Jaybird X3 Review: A Wireless Earbud Grows Up

Images: Bryan Menegus/Gizmodo
Images: Bryan Menegus/Gizmodo

I am listening to music at all times. Always. I’ve missed whole memos of verbal information and dodged countless potentially life-changing conversations. I’ve been the guy in a bar with headphones on. And carrying me through this blissful solitude was a pair of indestructible $10 corded earbuds that I knew to sound only kind of good. Wireless earbuds usually market themselves towards the sporty, sweat-prone types, and I’d yet to find a pair that could also help me tune out the world 24 hours a day. That’s still not the case, but the Jaybird X3 comes pretty damn close.


Jaybird’s X2 earbuds launched around this time last year to muted praise—no glaring flaws, but not quite the premium experience a $180 price tag implies to consumers. A meaningful iteration on a popular line needs to be more than a fresh coat of paint, and Jaybird prove that with the X3.

As with its predecessor, there are three tip sizes—in both rubber and foam—and three sizes of rubberized wings to provide a secure fit and a tight seal for most ears. (The foam grips better to the ear canal but doesn’t transmit sound quite as vividly, in this reviewer’s experience.) Similarly the X3 holds the same eight hour charge, is sweat-proof, and provides the same nearly flawless connectivity. Even in crowded, electronics-heavy areas that reduce many wireless headsets to an expensive pair of earplugs the X3s remained clear.

In short, the best parts of the X2 is retained—so what’s changed?

The most apparent improvement is to the bass. As in, there’s bass, a quality I found largely absent in the X2. Maybe it won’t satisfy the Beats-lovers of the world, but Jaybird managed to pack enough oomph into its 6mm drivers to provide a balanced sound—which can be further tweaked through its My Sound app, which saves EQ setting to the X3's firmware. After that you can close the app forever or delete it. Doesn’t matter. I tamped down the highs (which I found somewhat papery out of the box) and bumped up the mids slightly, but your sonic preferences may differ. Sadly, the app can’t disable to truly annoying voice assistant, but that’s a minor gripe.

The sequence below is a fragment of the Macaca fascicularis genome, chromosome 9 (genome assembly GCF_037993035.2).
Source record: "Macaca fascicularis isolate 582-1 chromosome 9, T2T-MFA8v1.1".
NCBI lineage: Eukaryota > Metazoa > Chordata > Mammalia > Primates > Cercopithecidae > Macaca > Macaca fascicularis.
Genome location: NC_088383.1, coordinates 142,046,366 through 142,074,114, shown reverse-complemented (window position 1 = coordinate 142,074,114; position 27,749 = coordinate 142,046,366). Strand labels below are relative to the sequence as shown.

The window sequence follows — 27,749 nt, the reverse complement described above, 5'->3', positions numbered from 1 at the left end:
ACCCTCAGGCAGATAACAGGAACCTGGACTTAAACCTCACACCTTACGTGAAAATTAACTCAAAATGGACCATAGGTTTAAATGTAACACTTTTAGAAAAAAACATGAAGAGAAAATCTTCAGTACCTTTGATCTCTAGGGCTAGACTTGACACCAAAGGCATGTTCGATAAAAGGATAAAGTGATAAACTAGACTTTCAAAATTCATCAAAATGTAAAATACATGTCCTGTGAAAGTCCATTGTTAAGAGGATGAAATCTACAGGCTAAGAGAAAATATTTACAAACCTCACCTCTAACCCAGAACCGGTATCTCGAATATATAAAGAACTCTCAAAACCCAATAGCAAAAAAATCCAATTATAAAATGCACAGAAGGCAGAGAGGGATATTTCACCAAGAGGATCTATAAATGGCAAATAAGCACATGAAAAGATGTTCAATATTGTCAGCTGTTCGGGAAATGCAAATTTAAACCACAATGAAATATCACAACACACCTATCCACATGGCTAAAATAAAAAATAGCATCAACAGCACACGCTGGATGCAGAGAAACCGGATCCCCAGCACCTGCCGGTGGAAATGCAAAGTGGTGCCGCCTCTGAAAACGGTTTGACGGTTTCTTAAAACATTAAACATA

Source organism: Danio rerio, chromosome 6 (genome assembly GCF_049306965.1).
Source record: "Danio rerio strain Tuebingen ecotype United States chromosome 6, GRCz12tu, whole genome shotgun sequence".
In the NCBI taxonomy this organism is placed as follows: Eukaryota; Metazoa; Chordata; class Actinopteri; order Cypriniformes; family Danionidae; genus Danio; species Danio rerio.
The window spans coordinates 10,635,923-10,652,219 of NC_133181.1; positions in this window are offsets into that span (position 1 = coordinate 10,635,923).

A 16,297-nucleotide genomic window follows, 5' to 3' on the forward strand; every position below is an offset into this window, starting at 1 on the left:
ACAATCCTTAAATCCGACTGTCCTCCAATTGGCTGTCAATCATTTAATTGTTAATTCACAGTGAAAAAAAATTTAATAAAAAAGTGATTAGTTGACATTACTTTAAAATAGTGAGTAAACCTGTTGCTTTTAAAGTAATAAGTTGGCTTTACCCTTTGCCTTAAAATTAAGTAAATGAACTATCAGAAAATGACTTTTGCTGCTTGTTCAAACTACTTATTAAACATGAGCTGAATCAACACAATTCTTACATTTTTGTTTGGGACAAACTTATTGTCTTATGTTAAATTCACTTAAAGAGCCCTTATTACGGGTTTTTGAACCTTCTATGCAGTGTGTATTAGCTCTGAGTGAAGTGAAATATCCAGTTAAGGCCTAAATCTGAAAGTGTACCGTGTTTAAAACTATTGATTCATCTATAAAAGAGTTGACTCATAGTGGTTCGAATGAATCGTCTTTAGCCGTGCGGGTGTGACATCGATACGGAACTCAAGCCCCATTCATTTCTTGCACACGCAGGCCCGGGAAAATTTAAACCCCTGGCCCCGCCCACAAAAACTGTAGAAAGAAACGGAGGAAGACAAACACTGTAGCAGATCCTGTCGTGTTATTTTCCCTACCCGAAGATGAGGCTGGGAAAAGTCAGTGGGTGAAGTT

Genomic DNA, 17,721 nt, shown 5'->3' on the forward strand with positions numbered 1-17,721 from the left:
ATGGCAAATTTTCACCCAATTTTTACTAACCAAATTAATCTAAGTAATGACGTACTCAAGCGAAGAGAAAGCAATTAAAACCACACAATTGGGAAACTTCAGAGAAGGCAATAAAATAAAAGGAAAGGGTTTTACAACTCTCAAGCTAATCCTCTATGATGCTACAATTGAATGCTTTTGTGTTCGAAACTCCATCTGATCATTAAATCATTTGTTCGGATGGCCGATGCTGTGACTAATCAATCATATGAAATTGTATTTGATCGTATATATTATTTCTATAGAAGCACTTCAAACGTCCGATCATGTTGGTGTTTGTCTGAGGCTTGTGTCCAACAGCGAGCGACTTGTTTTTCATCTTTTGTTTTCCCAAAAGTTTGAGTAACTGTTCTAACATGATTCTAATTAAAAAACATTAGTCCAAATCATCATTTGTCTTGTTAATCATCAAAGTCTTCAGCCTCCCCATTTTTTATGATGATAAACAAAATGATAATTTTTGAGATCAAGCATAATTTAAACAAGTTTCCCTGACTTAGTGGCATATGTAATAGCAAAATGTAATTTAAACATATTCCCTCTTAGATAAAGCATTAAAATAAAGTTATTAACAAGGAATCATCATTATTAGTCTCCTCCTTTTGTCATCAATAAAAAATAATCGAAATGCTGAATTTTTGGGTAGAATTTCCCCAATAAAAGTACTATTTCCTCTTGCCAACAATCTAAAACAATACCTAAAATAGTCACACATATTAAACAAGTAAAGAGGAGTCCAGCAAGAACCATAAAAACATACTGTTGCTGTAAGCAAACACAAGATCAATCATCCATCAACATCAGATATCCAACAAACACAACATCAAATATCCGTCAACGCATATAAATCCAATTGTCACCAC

Look closer and you’ll notice the buds themselves have a flatter profile, likely to the delight of helmet-wearing sports folks, and bigger control module.

X2 (left) and X3 (right) control modules
X2 (left) and X3 (right) control modules

A larger control module provides a single improvement (less fiddling to find the volume buttons) and two minor inconveniences. First, the X3 did away with the standard micro USB charging port in favor of a proprietary four-pin setup. Supposedly this leads to faster charging, but someone who A) is rarely away from a computer for more than eight hours, and B) has a propensity to lose things—particularly tiny, single-purpose charging docs—I foresee it being a failure point in the near future.

But the chunky controls are, by virtue of their increased size, also heavier than on the X2s, and slowly but perceptibly yanked the earbud above them out from the side of my head as I walked. Try as I might, the moduled end never stayed in—until I gave those optional rubberized wings a shot.


I’d chalked it up to my own bad genetics on the X2s, but the straight, soft wing design never added much security. Then again, the X2s fit like a dream without them. Non-issue. The slightly stiffer wings made for the X3s have a slight, sweeping outward curve to presses up against the folds of your ear. Looks like a minor tweak but made all the difference for me. The fit was tighter with them on, and those rubberized wings were able to bear the weight of the beefier control module.

Despite launching a full $50 cheaper than last year’s version the X3 aren’t cheap. But for their comfort, better-than-average sound, and bulletproof connectivity they’re a meaningful iteration of one of the best bluetooth earbuds on the market.



  • 8 hour battery life
  • Exceptional connectivity
  • Improved sound which can be customized in-app
  • Proprietary charger is a nuisance
  • $130 is competitive but not quite a bargain

Senior reporter. Tech + labor /// bgmwrites@gmail.com Keybase: keybase.io/bryangm Securedrop: http://gmg7jl25ony5g7ws.onion/



Proprietary charging cables are an immediate deal breaker for me.

Seriously, I have enough fucking cables. I flatly refuse to add any more. If it ain’t USB, it ain’t for me.